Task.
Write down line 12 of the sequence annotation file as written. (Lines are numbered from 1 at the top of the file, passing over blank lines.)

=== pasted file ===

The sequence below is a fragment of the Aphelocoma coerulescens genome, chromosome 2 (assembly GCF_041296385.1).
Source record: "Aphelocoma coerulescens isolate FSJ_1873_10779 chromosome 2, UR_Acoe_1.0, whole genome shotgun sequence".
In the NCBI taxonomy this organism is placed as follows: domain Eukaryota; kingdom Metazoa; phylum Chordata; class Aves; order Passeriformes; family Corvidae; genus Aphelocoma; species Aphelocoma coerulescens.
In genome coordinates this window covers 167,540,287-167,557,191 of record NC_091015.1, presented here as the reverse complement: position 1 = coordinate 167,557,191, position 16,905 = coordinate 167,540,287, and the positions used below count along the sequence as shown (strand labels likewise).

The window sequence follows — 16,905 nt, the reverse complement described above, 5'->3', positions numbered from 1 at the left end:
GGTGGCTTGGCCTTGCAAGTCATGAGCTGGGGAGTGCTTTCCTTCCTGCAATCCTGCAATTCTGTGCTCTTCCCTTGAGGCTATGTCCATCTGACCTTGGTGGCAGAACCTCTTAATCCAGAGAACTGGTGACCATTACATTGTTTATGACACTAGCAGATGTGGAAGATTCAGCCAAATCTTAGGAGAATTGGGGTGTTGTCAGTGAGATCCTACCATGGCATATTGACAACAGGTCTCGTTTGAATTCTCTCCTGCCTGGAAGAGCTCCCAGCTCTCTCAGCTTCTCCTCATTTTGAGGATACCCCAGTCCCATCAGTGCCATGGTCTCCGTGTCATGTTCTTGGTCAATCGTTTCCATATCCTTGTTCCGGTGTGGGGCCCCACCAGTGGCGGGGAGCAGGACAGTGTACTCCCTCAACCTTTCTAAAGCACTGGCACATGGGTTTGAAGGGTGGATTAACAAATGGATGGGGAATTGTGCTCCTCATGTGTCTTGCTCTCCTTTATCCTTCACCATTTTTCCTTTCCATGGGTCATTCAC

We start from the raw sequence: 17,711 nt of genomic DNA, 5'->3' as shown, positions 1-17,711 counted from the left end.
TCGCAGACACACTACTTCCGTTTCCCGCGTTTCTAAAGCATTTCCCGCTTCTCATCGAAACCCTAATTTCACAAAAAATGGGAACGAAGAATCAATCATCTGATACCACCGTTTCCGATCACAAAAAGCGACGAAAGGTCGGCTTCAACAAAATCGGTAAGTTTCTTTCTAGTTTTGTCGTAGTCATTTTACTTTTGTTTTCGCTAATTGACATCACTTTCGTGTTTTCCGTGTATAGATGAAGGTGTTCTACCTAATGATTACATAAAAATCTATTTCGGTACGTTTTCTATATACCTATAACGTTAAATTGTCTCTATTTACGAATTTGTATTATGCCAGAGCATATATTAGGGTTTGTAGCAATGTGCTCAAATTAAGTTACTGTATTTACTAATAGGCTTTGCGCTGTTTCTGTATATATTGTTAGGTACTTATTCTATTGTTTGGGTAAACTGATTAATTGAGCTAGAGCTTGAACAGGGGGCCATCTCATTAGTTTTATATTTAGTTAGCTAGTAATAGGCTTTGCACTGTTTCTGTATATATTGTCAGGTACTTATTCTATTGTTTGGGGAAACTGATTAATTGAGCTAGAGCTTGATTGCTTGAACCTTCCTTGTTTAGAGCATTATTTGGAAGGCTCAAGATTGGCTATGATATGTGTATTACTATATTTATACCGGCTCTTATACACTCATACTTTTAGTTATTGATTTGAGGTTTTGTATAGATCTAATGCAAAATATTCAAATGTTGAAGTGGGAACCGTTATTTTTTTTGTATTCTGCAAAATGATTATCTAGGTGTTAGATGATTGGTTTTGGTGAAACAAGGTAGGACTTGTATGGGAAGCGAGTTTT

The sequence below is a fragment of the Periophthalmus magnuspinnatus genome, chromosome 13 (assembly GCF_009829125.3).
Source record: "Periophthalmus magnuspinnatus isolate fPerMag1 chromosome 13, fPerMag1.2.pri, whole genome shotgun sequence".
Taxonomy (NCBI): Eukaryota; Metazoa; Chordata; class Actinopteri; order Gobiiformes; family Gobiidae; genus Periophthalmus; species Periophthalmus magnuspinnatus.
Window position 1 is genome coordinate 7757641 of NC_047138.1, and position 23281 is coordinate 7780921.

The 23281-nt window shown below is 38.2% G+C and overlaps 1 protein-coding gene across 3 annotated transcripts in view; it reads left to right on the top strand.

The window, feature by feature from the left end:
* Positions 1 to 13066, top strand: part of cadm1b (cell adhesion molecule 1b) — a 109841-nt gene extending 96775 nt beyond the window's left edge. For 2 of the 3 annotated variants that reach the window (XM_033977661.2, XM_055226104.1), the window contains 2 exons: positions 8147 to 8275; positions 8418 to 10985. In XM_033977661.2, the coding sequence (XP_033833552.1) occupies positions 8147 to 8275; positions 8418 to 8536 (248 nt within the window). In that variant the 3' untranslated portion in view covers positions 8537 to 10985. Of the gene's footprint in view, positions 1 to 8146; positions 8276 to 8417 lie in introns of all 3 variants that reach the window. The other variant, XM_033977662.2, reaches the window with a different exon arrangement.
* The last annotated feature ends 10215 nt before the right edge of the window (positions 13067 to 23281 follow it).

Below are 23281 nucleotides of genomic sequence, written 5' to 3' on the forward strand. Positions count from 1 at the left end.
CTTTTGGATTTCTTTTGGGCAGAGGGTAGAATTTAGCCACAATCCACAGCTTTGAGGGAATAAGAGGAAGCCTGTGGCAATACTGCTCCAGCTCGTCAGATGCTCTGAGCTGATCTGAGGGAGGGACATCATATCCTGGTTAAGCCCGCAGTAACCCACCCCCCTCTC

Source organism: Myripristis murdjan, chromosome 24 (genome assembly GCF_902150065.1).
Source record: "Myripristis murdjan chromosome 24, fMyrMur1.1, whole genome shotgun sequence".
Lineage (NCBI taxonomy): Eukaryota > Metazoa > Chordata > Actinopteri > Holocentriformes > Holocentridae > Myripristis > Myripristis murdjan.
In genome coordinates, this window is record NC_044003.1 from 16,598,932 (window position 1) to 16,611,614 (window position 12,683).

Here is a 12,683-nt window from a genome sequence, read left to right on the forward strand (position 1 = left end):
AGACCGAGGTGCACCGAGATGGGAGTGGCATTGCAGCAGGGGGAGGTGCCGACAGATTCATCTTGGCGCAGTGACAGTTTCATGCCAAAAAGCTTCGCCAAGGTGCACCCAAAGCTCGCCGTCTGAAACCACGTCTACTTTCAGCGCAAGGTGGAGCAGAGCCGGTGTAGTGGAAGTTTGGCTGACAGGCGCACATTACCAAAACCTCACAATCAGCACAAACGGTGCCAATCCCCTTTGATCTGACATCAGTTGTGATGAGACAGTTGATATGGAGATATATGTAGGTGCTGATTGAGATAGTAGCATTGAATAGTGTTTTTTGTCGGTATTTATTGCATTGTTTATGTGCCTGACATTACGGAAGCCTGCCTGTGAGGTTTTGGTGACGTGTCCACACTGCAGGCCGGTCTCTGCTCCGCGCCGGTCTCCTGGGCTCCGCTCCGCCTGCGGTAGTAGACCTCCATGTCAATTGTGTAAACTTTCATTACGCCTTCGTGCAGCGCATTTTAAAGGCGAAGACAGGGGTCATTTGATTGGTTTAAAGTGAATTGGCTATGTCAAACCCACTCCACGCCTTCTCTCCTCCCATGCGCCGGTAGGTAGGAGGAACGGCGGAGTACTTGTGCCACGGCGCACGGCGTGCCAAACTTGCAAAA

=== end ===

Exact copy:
Window position 1 is genome coordinate 7757641 of NC_047138.1, and position 23281 is coordinate 7780921.